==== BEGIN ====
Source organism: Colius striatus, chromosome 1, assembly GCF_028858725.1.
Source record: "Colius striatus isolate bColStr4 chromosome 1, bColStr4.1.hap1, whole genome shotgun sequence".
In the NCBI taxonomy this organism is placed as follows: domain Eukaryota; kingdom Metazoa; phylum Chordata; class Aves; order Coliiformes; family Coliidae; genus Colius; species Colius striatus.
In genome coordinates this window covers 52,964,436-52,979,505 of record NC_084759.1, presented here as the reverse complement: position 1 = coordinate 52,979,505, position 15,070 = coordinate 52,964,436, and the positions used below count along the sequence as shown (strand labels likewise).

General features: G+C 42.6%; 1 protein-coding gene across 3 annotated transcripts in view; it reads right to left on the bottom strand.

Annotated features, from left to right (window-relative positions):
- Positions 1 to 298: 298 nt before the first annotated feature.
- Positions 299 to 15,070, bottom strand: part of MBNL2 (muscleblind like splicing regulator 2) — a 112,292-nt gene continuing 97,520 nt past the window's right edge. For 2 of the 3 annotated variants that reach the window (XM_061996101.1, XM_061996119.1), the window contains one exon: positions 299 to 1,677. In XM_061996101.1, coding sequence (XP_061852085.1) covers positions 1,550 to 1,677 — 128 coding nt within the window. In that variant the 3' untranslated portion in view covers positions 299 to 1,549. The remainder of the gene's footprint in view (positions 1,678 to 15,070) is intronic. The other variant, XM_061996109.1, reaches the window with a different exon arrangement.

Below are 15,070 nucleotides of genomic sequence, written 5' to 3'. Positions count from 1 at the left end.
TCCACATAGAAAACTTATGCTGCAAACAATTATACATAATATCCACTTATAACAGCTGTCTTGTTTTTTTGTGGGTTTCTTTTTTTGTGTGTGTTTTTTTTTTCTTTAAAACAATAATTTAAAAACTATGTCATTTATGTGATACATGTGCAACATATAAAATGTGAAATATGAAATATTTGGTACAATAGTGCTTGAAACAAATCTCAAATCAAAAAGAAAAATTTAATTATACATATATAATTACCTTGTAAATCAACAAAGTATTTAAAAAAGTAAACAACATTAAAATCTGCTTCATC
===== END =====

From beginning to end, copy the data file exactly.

Source organism: Colius striatus, chromosome 1, assembly GCF_028858725.1.
Source record: "Colius striatus isolate bColStr4 chromosome 1, bColStr4.1.hap1, whole genome shotgun sequence".
In the NCBI taxonomy this organism is placed as follows: domain Eukaryota; kingdom Metazoa; phylum Chordata; class Aves; order Coliiformes; family Coliidae; genus Colius; species Colius striatus.
In genome coordinates this window covers 52,964,436-52,979,505 of record NC_084759.1, presented here as the reverse complement: position 1 = coordinate 52,979,505, position 15,070 = coordinate 52,964,436, and the positions used below count along the sequence as shown (strand labels likewise).

General features: G+C 42.6%; 1 protein-coding gene across 3 annotated transcripts in view; it reads right to left on the bottom strand.

Annotated features, from left to right (window-relative positions):
- Positions 1 to 298: 298 nt before the first annotated feature.
- Positions 299 to 15,070, bottom strand: part of MBNL2 (muscleblind like splicing regulator 2) — a 112,292-nt gene continuing 97,520 nt past the window's right edge. For 2 of the 3 annotated variants that reach the window (XM_061996101.1, XM_061996119.1), the window contains one exon: positions 299 to 1,677. In XM_061996101.1, coding sequence (XP_061852085.1) covers positions 1,550 to 1,677 — 128 coding nt within the window. In that variant the 3' untranslated portion in view covers positions 299 to 1,549. The remainder of the gene's footprint in view (positions 1,678 to 15,070) is intronic. The other variant, XM_061996109.1, reaches the window with a different exon arrangement.

Below are 15,070 nucleotides of genomic sequence, written 5' to 3'. Positions count from 1 at the left end.
TCCACATAGAAAACTTATGCTGCAAACAATTATACATAATATCCACTTATAACAGCTGTCTTGTTTTTTTGTGGGTTTCTTTTTTTGTGTGTGTTTTTTTTTTCTTTAAAACAATAATTTAAAAACTATGTCATTTATGTGATACATGTGCAACATATAAAATGTGAAATATGAAATATTTGGTACAATAGTGCTTGAAACAAATCTCAAATCAAAAAGAAAAATTTAATTATACATATATAATTACCTTGTAAATCAACAAAGTATTTAAAAAAGTAAACAACATTAAAATCTGCTTCATC